TORONTO (Reuters) - Canada’s top regulators on Wednesday approved the takeover of the country’s biggest stock exchange operator by a group of Canadian financial firms, pushing a protracted process tantalizingly close to the finish line.
The Ontario Securities Commission and Canada’s Competition Bureau approved the takeover of TMX Group by Maple Group - a consortium of Canada’s largest banks, insurers and pension funds - removing two big hurdles to a deal that now needs only the approval of two provincial regulators.
The C$3.8 billion ($3.8 billion) takeover will create a new entity that combines the Toronto Stock Exchange with its biggest rival, Alpha, and with the Canadian Depository for Securities, which clears and settles all stock trades in Canada.
“From what I can see I think it’s a fait accompli. The deal is done,” said Thomas Caldwell, chairman of Caldwell Financial and a TMX shareholder.
Caldwell believes the combined entity will be in a strong position to diversify into other product lines and grow its reach internationally.
Shares of TMX Group rose as high as C$48.50 shortly after the Competition Bureau released its decision, the highest level since February 4, 2008.
The shares closed up 3.3 percent at C$48.41, slightly shy of Maple’s C$50 a share offer price.
“We are very confident that we will be able to honor our July 31 outside date for completing the transaction,” said Luc Bertrand, Maple’s main spokesman and vice chairman of National Bank Financial.
TMX agreed to back Maple’s bid last October, after initially rejecting an unsolicited offer that the banks and their partners put together to scupper an offer for TMX from the London Stock Exchange.
Maple, named for Canada’s Maple Leaf flag, touted its proposal as the best way to keep the country’s exchanges out of foreign hands as a wave of foreign firms launched bids for global rivals in the exchanges sector.
Many of the proposed deals have since fallen apart in the face of strong opposition from regulators.
In February, the European Union blocked a tie-up between Deutsche Boerse and NYSE Euronext that would have created the world’s biggest stock exchange, arguing that the merger would have given the combined entity a stranglehold over the European futures market. Similar concerns led the U.S. Department of Justice to foil an IntercontinentalExchange and Nasdaq bid for NYSE Euronext.
Canadian regulators never had to rule on the LSE offer for TMX, because the London exchange pulled its bid once it became clear that it would not win adequate shareholder support.
Success of the Maple bid in many ways turns back the clock for TMX, which was spun off by its bank owners in 2000 and then listed on the Toronto Stock Exchange in 2002 in an initial public offering priced at C$18 a share.
Power will now return to the hands of Canada’s financial establishment in a one-stop shop for trading and clearing. The fact that TMX and Alpha control about 85 percent of all stock trades in Canada had raised some antitrust concerns.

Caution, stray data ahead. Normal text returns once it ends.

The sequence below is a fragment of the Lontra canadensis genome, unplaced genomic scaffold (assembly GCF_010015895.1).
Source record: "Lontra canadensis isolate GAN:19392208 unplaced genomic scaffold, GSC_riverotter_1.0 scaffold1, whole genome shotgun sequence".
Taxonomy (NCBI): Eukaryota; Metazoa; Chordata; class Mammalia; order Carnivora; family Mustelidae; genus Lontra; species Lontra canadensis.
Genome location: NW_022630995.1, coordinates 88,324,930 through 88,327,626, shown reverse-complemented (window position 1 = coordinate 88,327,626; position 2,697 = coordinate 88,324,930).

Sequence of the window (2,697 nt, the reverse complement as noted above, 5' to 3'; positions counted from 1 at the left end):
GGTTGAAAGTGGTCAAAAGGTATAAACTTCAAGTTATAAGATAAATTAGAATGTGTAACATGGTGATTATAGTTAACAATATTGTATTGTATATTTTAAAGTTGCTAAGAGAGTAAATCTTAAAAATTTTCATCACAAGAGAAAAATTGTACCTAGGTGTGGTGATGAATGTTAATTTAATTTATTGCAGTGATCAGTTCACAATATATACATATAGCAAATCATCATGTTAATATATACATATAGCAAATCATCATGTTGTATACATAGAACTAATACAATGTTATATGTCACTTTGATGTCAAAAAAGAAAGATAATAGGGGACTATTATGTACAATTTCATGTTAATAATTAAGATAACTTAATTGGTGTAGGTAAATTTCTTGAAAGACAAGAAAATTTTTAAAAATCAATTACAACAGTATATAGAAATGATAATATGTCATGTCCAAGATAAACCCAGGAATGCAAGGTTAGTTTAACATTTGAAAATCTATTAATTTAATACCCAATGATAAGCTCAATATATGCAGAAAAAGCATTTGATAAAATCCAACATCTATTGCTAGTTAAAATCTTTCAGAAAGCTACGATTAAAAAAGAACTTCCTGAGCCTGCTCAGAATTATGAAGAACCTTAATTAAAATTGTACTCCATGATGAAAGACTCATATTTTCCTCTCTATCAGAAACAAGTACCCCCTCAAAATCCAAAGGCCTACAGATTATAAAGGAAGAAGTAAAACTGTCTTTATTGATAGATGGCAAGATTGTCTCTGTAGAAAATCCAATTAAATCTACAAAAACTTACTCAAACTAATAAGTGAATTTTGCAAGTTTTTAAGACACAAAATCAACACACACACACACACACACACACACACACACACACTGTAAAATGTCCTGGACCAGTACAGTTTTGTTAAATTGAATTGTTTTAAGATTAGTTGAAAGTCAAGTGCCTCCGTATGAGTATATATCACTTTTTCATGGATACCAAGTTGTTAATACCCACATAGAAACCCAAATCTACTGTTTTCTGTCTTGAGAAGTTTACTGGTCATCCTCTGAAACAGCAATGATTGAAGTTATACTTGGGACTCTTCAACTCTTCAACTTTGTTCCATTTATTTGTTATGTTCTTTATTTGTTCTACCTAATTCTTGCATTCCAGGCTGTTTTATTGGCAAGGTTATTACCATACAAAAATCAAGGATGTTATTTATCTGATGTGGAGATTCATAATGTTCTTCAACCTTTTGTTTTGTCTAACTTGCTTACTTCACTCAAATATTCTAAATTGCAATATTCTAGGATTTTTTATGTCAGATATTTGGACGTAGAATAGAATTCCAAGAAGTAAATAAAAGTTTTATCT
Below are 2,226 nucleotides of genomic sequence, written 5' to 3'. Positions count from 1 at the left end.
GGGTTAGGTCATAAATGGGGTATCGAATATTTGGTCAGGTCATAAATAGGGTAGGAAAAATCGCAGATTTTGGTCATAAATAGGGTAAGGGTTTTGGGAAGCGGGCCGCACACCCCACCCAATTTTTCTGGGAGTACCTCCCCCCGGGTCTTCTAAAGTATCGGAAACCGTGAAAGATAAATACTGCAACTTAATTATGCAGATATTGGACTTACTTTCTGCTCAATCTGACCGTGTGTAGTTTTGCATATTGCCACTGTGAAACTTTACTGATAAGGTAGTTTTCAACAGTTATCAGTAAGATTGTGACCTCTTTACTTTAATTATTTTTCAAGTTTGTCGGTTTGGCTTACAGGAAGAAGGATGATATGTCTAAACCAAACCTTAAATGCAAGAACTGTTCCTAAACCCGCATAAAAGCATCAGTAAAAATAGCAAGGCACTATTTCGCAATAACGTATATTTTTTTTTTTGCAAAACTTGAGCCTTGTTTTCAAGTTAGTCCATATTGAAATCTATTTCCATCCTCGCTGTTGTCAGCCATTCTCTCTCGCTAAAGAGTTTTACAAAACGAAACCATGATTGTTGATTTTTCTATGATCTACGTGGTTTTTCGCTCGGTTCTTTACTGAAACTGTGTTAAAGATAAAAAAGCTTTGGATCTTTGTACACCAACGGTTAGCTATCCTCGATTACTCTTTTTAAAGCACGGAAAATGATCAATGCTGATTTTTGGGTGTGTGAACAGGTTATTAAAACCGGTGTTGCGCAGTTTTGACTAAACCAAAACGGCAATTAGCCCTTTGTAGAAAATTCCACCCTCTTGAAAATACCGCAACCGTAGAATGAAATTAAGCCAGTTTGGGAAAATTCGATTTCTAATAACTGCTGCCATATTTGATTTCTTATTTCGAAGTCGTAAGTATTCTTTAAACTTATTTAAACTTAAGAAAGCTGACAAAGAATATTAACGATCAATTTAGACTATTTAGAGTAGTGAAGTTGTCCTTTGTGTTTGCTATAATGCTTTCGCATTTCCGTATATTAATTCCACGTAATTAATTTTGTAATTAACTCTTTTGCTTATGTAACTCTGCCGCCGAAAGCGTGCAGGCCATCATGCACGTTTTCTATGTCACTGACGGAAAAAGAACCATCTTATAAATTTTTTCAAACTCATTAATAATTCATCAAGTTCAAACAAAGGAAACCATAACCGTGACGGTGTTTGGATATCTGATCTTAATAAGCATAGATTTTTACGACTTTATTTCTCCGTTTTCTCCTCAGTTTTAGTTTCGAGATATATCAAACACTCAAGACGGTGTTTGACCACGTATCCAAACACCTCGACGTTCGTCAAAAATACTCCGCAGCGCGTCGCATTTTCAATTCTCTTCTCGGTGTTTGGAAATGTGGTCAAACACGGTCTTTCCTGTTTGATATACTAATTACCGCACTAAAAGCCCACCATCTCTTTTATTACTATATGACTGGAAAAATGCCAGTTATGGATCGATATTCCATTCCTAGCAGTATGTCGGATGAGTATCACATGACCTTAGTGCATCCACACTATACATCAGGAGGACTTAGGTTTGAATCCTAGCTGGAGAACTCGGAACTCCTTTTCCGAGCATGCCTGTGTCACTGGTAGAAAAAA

But the Competition Bureau said the terms laid down by the Ontario Securities Commission, Canada’s biggest provincial regulator, had mitigated its concerns.
The bureau has issued a “No Action Letter” to Maple in respect to the proposed deal. The letter is par for the course on major deals and gives the bureau the right to revisit its decision if any issues arise within a year of the deal’s closing.
“Following an extensive review of Maple Group’s bid to acquire TMX Group ... the Competition Bureau does not, at this time, intend to make an application to the Competition Tribunal to challenge the proposed transactions,” it said.
Canada has no national securities regulator, which means Maple needed approval from several provincial regulators. Quebec approved the deal in large part in May, leaving British Columbia and Alberta as the only provincial regulators that have not signed off on it.
“I don’t see how any of these could outstrip the gravitas of the OSC and the Competition Bureau,” said Chris Damas, an independent analyst at BCMI Research. “They may play for a few things, but this is a done deal.”
Maple said it is still in discussions with the BC Securities Commission about the proposed conditions relating to CDS and the small-cap TSX Venture Exchange, which is also owned by TMX.
The Alberta commission is reviewing BC’s proposed rules on the Venture Exchange and Maple says it expects the Alberta regulator to amend and restate its recognition orders relating to the Natural Gas Exchange, a TMX-owned energy exchange.
“We are very pleased with the strong progress being made to secure the necessary regulatory approvals. We hope to receive the remaining approvals shortly,” said Bertrand.
Quebec’s securities regulator - the Autorité des marchés financiers - late on Wednesday approved the Maple acquisition of CDS, the only part of the Maple deal on which it had not yet signed off.
Maple said investment dealer GMP Capital Inc has agreed to withdraw from the investor group after Ontario and Quebec regulators ruled that Maple’s board include no more than 50 percent representation from the consortium’s shareholder group.
GMP had a stake of less than 1 percent in Maple.
Greg Eckel, a senior vice president at Morgan Meighen & Associates, which is a TMX shareholder, said he was excited about the prospects for the new combined entity.
“The market is good so their prospects are good. You’d think with the roll in of both Alpha and CDS that it will be a better company going forward,” he said.
Additional reporting by Allison Martell; and Cameron French; Editing by Janet Guttsman,; Peter Galloway and Dale Hudson